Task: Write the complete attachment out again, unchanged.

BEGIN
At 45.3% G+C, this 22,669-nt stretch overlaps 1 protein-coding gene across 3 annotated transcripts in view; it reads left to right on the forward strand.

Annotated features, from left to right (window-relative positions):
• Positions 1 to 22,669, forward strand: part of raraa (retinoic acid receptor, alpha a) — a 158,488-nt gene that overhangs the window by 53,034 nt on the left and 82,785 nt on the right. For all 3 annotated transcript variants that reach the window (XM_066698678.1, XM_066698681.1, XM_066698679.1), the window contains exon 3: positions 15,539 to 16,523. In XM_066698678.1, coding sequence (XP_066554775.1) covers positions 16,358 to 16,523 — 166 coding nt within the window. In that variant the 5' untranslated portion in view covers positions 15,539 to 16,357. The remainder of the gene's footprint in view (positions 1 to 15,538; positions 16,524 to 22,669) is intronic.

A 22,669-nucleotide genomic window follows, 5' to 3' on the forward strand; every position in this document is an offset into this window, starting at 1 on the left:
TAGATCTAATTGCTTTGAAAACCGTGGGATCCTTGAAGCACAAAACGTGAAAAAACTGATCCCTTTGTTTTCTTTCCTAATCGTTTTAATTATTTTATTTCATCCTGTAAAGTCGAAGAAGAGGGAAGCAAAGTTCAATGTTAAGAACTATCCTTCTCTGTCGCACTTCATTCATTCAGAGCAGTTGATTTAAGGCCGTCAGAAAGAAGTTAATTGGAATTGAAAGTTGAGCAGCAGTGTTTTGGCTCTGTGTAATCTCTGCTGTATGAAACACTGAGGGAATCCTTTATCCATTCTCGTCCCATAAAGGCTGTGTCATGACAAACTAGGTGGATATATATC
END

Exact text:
At 45.3% G+C, this 22,669-nt stretch overlaps 1 protein-coding gene across 3 annotated transcripts in view; it reads left to right on the forward strand.

Annotated features, from left to right (window-relative positions):
• Positions 1 to 22,669, forward strand: part of raraa (retinoic acid receptor, alpha a) — a 158,488-nt gene that overhangs the window by 53,034 nt on the left and 82,785 nt on the right. For all 3 annotated transcript variants that reach the window (XM_066698678.1, XM_066698681.1, XM_066698679.1), the window contains exon 3: positions 15,539 to 16,523. In XM_066698678.1, coding sequence (XP_066554775.1) covers positions 16,358 to 16,523 — 166 coding nt within the window. In that variant the 5' untranslated portion in view covers positions 15,539 to 16,357. The remainder of the gene's footprint in view (positions 1 to 15,538; positions 16,524 to 22,669) is intronic.

A 22,669-nucleotide genomic window follows, 5' to 3' on the forward strand; every position in this document is an offset into this window, starting at 1 on the left:
TAGATCTAATTGCTTTGAAAACCGTGGGATCCTTGAAGCACAAAACGTGAAAAAACTGATCCCTTTGTTTTCTTTCCTAATCGTTTTAATTATTTTATTTCATCCTGTAAAGTCGAAGAAGAGGGAAGCAAAGTTCAATGTTAAGAACTATCCTTCTCTGTCGCACTTCATTCATTCAGAGCAGTTGATTTAAGGCCGTCAGAAAGAAGTTAATTGGAATTGAAAGTTGAGCAGCAGTGTTTTGGCTCTGTGTAATCTCTGCTGTATGAAACACTGAGGGAATCCTTTATCCATTCTCGTCCCATAAAGGCTGTGTCATGACAAACTAGGTGGATATATATC